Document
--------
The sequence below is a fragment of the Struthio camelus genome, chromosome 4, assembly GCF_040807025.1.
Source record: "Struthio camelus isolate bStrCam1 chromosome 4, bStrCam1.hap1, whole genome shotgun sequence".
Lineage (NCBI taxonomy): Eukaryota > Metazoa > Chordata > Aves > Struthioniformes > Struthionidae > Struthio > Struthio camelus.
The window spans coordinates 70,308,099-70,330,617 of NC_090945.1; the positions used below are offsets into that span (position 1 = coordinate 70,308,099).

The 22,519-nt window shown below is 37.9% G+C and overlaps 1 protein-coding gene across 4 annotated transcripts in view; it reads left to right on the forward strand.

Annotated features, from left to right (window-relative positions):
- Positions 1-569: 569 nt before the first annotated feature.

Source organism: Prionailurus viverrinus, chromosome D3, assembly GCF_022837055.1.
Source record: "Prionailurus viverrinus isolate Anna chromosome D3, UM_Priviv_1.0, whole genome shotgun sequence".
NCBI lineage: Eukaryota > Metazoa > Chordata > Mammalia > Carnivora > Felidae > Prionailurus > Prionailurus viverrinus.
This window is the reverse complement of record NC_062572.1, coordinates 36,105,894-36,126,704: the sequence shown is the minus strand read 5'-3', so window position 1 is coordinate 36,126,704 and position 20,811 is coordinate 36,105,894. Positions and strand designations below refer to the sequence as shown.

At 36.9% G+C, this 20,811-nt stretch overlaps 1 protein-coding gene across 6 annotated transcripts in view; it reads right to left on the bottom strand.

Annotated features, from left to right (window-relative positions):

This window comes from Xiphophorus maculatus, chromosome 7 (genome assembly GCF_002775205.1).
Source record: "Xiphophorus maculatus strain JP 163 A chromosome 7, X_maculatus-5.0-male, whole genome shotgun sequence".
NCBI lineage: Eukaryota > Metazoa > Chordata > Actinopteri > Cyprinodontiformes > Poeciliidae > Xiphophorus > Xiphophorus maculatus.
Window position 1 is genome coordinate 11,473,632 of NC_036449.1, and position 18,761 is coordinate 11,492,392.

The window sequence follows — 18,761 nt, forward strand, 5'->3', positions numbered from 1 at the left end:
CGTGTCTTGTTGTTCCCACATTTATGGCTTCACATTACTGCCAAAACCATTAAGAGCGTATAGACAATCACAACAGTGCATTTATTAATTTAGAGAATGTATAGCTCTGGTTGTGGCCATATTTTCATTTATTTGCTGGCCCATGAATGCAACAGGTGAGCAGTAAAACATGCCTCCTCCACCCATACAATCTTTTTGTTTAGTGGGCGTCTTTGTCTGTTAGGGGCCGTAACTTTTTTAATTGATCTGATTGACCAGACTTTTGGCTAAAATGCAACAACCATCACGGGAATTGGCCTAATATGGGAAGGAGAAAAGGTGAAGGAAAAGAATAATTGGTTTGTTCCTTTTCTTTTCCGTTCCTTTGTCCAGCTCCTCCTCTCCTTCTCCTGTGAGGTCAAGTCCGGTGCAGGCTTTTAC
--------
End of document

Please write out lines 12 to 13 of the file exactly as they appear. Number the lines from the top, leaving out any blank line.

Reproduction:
At 36.9% G+C, this 20,811-nt stretch overlaps 1 protein-coding gene across 6 annotated transcripts in view; it reads right to left on the bottom strand.

Annotated features, from left to right (window-relative positions):